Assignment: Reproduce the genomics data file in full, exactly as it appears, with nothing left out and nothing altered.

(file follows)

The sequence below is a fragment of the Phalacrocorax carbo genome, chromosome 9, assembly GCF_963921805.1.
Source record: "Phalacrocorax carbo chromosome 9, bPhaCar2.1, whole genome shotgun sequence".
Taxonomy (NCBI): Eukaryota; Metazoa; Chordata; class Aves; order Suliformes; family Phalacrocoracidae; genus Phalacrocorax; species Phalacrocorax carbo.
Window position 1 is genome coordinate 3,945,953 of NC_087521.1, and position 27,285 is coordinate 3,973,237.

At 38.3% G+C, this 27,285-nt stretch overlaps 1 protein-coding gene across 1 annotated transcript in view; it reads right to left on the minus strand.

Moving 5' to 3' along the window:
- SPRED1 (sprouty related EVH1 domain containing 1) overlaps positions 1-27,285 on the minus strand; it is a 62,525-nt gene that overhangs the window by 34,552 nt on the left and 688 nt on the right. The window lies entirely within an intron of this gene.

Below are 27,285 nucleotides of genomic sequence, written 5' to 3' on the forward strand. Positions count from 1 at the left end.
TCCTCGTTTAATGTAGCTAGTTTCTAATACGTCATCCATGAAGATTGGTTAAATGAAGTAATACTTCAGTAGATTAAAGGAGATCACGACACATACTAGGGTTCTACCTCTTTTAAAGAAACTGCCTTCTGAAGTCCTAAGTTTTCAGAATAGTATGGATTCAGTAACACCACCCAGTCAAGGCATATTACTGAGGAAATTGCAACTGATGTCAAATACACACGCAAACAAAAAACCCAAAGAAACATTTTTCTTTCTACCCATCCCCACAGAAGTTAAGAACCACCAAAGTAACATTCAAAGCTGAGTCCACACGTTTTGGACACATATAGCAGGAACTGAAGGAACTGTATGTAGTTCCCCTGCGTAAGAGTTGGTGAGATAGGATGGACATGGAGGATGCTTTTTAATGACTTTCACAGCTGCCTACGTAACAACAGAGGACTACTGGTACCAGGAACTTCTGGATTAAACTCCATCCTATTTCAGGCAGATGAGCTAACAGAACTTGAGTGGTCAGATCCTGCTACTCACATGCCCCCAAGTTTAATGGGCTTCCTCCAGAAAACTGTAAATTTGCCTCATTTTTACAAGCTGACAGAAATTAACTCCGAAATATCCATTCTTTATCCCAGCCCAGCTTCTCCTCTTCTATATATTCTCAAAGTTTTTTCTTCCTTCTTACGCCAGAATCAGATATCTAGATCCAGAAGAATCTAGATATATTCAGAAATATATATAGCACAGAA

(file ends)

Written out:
The sequence below is a fragment of the Phalacrocorax carbo genome, chromosome 9, assembly GCF_963921805.1.
Source record: "Phalacrocorax carbo chromosome 9, bPhaCar2.1, whole genome shotgun sequence".
Taxonomy (NCBI): Eukaryota; Metazoa; Chordata; class Aves; order Suliformes; family Phalacrocoracidae; genus Phalacrocorax; species Phalacrocorax carbo.
Window position 1 is genome coordinate 3,945,953 of NC_087521.1, and position 27,285 is coordinate 3,973,237.

At 38.3% G+C, this 27,285-nt stretch overlaps 1 protein-coding gene across 1 annotated transcript in view; it reads right to left on the minus strand.

Moving 5' to 3' along the window:
- SPRED1 (sprouty related EVH1 domain containing 1) overlaps positions 1-27,285 on the minus strand; it is a 62,525-nt gene that overhangs the window by 34,552 nt on the left and 688 nt on the right. The window lies entirely within an intron of this gene.

Below are 27,285 nucleotides of genomic sequence, written 5' to 3' on the forward strand. Positions count from 1 at the left end.
TCCTCGTTTAATGTAGCTAGTTTCTAATACGTCATCCATGAAGATTGGTTAAATGAAGTAATACTTCAGTAGATTAAAGGAGATCACGACACATACTAGGGTTCTACCTCTTTTAAAGAAACTGCCTTCTGAAGTCCTAAGTTTTCAGAATAGTATGGATTCAGTAACACCACCCAGTCAAGGCATATTACTGAGGAAATTGCAACTGATGTCAAATACACACGCAAACAAAAAACCCAAAGAAACATTTTTCTTTCTACCCATCCCCACAGAAGTTAAGAACCACCAAAGTAACATTCAAAGCTGAGTCCACACGTTTTGGACACATATAGCAGGAACTGAAGGAACTGTATGTAGTTCCCCTGCGTAAGAGTTGGTGAGATAGGATGGACATGGAGGATGCTTTTTAATGACTTTCACAGCTGCCTACGTAACAACAGAGGACTACTGGTACCAGGAACTTCTGGATTAAACTCCATCCTATTTCAGGCAGATGAGCTAACAGAACTTGAGTGGTCAGATCCTGCTACTCACATGCCCCCAAGTTTAATGGGCTTCCTCCAGAAAACTGTAAATTTGCCTCATTTTTACAAGCTGACAGAAATTAACTCCGAAATATCCATTCTTTATCCCAGCCCAGCTTCTCCTCTTCTATATATTCTCAAAGTTTTTTCTTCCTTCTTACGCCAGAATCAGATATCTAGATCCAGAAGAATCTAGATATATTCAGAAATATATATAGCACAGAA